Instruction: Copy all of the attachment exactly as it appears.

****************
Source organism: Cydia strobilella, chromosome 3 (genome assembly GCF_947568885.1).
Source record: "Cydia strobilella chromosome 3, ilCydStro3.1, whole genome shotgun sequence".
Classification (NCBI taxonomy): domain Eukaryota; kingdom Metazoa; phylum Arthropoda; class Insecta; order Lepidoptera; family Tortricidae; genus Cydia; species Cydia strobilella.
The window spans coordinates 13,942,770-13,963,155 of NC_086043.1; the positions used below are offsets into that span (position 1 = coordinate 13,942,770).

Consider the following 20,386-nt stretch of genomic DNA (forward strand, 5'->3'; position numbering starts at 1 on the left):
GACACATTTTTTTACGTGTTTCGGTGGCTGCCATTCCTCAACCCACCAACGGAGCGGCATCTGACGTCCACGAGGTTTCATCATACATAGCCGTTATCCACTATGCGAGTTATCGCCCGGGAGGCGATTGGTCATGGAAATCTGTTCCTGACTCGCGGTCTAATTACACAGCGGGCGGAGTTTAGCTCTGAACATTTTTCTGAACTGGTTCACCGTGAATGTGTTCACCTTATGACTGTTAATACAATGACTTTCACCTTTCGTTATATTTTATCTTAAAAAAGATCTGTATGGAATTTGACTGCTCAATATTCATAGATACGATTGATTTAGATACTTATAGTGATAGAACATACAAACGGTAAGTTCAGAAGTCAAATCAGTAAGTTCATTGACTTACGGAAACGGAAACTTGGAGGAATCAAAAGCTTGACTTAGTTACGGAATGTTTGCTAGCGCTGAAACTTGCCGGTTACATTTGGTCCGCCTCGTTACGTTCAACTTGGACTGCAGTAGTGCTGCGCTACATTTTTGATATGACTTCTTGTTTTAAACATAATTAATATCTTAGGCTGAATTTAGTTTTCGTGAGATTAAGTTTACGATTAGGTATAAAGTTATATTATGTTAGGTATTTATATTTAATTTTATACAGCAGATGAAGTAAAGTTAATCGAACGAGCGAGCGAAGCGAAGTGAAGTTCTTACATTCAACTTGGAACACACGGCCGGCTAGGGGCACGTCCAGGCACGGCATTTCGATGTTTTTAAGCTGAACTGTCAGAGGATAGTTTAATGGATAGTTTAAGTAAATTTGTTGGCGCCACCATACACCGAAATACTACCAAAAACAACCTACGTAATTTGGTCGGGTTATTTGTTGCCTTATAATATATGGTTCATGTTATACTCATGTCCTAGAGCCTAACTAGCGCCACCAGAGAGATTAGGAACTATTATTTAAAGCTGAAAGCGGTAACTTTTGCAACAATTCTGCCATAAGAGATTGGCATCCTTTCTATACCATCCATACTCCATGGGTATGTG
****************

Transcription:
Source organism: Cydia strobilella, chromosome 3 (genome assembly GCF_947568885.1).
Source record: "Cydia strobilella chromosome 3, ilCydStro3.1, whole genome shotgun sequence".
Classification (NCBI taxonomy): domain Eukaryota; kingdom Metazoa; phylum Arthropoda; class Insecta; order Lepidoptera; family Tortricidae; genus Cydia; species Cydia strobilella.
The window spans coordinates 13,942,770-13,963,155 of NC_086043.1; the positions used below are offsets into that span (position 1 = coordinate 13,942,770).

Consider the following 20,386-nt stretch of genomic DNA (forward strand, 5'->3'; position numbering starts at 1 on the left):
GACACATTTTTTTACGTGTTTCGGTGGCTGCCATTCCTCAACCCACCAACGGAGCGGCATCTGACGTCCACGAGGTTTCATCATACATAGCCGTTATCCACTATGCGAGTTATCGCCCGGGAGGCGATTGGTCATGGAAATCTGTTCCTGACTCGCGGTCTAATTACACAGCGGGCGGAGTTTAGCTCTGAACATTTTTCTGAACTGGTTCACCGTGAATGTGTTCACCTTATGACTGTTAATACAATGACTTTCACCTTTCGTTATATTTTATCTTAAAAAAGATCTGTATGGAATTTGACTGCTCAATATTCATAGATACGATTGATTTAGATACTTATAGTGATAGAACATACAAACGGTAAGTTCAGAAGTCAAATCAGTAAGTTCATTGACTTACGGAAACGGAAACTTGGAGGAATCAAAAGCTTGACTTAGTTACGGAATGTTTGCTAGCGCTGAAACTTGCCGGTTACATTTGGTCCGCCTCGTTACGTTCAACTTGGACTGCAGTAGTGCTGCGCTACATTTTTGATATGACTTCTTGTTTTAAACATAATTAATATCTTAGGCTGAATTTAGTTTTCGTGAGATTAAGTTTACGATTAGGTATAAAGTTATATTATGTTAGGTATTTATATTTAATTTTATACAGCAGATGAAGTAAAGTTAATCGAACGAGCGAGCGAAGCGAAGTGAAGTTCTTACATTCAACTTGGAACACACGGCCGGCTAGGGGCACGTCCAGGCACGGCATTTCGATGTTTTTAAGCTGAACTGTCAGAGGATAGTTTAATGGATAGTTTAAGTAAATTTGTTGGCGCCACCATACACCGAAATACTACCAAAAACAACCTACGTAATTTGGTCGGGTTATTTGTTGCCTTATAATATATGGTTCATGTTATACTCATGTCCTAGAGCCTAACTAGCGCCACCAGAGAGATTAGGAACTATTATTTAAAGCTGAAAGCGGTAACTTTTGCAACAATTCTGCCATAAGAGATTGGCATCCTTTCTATACCATCCATACTCCATGGGTATGTG